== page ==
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"Like most of us, the characters don't claim to have everything figured out or to have all the answers."


Raymond Teague is the author of Reel Spirit: A Guide to Movies That
Inspire, Explore and Empower
, from Unity House. 

He is an award-winning
journalist, an editor of spiritual publications, a popular New Thought
speaker, and a lifelong movie buff. 

His book is available by clicking the "Buy the Book" link above or by clicking here.

  Raymond Teague, 
"Reel Spirit" Movie Reviews

Waking Life
(2001, 99 minutes, R)

"The ongoing WOW! is happening right now," exclaims a psychedelic man in this amazingly surreal, insightful, intelligent, questioning film.

The film itself is a "WOW!" - a revolutionary vehicle for examining the meaning of life and ultimate Truth, whatever it is, that is eerily realistic and amusingly comic book-like.

Through a new technique that involves filming live actors and then animating them, Waking Life not only captures our known reality but also revels in abstract thought and conversations about the nature of reality.

The plot is deceptively simple, but the structure opens up ideas and topics that are certainly not simplistic, at least to the human mind. 

The film, directed by Richard Linklater and written by him and members of the cast, follows one unnamed young man (played by Wiley Wiggins) possibly stuck in a dream in which he encounters an engaging variety of people with all sorts of opinions about life, spirituality, metaphysics, quantum physics, psychology, morals, and society.

What the film has to say about these topics is another "WOW!" - a virtual buffet feast of ideas rapidly served but not necessarily carefully prepared. That is, the characters' thoughts are sometimes reasoned and articulately presented, but sometimes scattered and spontaneous, off the top of their heads. 

Some ideas are rough, wild conjecture, and startling, from characters equally wild and startling (such as the man who sets himself afire "to let my own lack of a voice be heard"); these ideas can be difficult to digest. Other ideas seem seasoned and settling, from characters who obviously have contemplated much; these seem naturally pleasing at a gut level.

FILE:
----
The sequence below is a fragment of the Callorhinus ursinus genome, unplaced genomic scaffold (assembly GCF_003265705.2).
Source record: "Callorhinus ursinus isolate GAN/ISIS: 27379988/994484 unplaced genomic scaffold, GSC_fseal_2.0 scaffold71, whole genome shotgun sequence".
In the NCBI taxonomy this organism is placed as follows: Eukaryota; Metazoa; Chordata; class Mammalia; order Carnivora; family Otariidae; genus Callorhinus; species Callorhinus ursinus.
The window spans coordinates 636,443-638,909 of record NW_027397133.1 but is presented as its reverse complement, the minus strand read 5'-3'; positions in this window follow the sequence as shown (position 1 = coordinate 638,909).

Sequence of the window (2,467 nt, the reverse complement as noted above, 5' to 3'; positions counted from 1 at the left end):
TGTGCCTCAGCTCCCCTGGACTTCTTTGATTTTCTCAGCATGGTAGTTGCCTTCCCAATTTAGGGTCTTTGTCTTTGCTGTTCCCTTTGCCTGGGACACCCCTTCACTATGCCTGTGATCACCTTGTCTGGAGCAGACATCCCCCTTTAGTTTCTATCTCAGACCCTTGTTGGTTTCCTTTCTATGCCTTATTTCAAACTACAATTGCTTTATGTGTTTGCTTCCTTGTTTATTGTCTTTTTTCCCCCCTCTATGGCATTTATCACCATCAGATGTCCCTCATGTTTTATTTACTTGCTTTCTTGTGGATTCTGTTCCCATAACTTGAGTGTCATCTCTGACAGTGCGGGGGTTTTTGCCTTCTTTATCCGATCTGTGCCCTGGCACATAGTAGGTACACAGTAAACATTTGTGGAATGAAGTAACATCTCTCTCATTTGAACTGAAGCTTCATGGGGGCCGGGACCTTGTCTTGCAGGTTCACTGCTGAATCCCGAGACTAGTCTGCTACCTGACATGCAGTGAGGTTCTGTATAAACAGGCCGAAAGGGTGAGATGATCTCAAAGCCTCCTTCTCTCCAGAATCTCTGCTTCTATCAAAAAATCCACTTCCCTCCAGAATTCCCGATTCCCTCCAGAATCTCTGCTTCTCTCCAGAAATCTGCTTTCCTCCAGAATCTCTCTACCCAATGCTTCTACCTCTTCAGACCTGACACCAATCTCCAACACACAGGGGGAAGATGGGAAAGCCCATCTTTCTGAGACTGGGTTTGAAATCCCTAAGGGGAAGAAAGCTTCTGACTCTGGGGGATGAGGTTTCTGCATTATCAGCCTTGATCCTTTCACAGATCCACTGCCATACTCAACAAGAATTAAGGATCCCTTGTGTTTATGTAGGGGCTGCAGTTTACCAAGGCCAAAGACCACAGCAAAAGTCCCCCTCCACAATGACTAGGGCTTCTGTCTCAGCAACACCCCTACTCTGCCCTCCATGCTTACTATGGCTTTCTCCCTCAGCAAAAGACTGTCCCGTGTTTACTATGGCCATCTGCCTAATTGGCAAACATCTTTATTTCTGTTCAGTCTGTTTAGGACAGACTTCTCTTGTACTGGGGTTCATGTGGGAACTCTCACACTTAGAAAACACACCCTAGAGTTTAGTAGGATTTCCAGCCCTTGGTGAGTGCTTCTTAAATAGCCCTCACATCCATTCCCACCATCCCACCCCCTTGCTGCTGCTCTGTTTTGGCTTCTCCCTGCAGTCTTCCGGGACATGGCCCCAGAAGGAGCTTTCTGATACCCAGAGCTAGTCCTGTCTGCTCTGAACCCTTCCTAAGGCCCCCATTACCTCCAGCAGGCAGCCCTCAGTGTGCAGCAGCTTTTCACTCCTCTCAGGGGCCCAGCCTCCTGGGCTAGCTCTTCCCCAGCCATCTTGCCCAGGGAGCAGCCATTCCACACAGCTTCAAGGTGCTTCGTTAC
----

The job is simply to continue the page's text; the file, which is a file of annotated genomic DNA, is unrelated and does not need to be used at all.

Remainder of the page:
The really big "WOW!" is just having all these fascinating people wondering about life for an hour and a half and offering observations on important ideas basic to who we are and what we are doing on this planet. 

Like most of us, the characters don't claim to have everything figured out or to have all the answers. But it is enough -- a big enough -- that they have questioning minds and the desire to think about life itself. It's enough that they care about the Big Questions and not just the mundane world of matter, money, politics, and sexual relations.

Waking Life has the potential to jumpstart people to think more for themselves about the meaning of existence.

Here are some of the most intriguing "WOW!" explorations which the film artfully presents about what could be termed the waking life of our dreams:

"Your life is yours to create."

"When we communicate with one another and we feel that we have connected and we think we're understood, I think we have a feeling of almost spiritual communion . . . I think it's what we live for."

"I believe reincarnation is just a poetic expression of what collective memory really is."

"The quest is to be liberated from the negative, which is really our own will to nothingness . . . To say yes to one instant is to say yes to all of existence."

"The worst mistake that you can make is to think that you're alive when really you're asleep in life's waiting room."

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